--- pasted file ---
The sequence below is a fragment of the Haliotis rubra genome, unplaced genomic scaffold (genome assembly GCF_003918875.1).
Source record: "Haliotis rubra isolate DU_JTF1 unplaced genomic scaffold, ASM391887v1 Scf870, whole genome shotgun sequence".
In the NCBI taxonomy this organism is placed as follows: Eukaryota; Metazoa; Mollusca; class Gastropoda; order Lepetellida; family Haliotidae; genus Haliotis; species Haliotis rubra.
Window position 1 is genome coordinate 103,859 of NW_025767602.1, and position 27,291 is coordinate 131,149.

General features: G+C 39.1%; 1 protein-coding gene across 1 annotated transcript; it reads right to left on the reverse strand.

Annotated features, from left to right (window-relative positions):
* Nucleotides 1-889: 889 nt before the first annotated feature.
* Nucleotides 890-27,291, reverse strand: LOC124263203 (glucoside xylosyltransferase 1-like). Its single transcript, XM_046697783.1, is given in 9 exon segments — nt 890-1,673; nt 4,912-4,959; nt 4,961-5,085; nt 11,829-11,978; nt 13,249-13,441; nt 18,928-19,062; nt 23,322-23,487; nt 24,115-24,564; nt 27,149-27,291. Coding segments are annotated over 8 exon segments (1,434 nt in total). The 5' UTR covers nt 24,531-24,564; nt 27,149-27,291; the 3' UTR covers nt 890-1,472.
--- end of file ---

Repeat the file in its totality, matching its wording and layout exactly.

The sequence below is a fragment of the Haliotis rubra genome, unplaced genomic scaffold (genome assembly GCF_003918875.1).
Source record: "Haliotis rubra isolate DU_JTF1 unplaced genomic scaffold, ASM391887v1 Scf870, whole genome shotgun sequence".
In the NCBI taxonomy this organism is placed as follows: Eukaryota; Metazoa; Mollusca; class Gastropoda; order Lepetellida; family Haliotidae; genus Haliotis; species Haliotis rubra.
Window position 1 is genome coordinate 103,859 of NW_025767602.1, and position 27,291 is coordinate 131,149.

General features: G+C 39.1%; 1 protein-coding gene across 1 annotated transcript; it reads right to left on the reverse strand.

Annotated features, from left to right (window-relative positions):
* Nucleotides 1-889: 889 nt before the first annotated feature.
* Nucleotides 890-27,291, reverse strand: LOC124263203 (glucoside xylosyltransferase 1-like). Its single transcript, XM_046697783.1, is given in 9 exon segments — nt 890-1,673; nt 4,912-4,959; nt 4,961-5,085; nt 11,829-11,978; nt 13,249-13,441; nt 18,928-19,062; nt 23,322-23,487; nt 24,115-24,564; nt 27,149-27,291. Coding segments are annotated over 8 exon segments (1,434 nt in total). The 5' UTR covers nt 24,531-24,564; nt 27,149-27,291; the 3' UTR covers nt 890-1,472.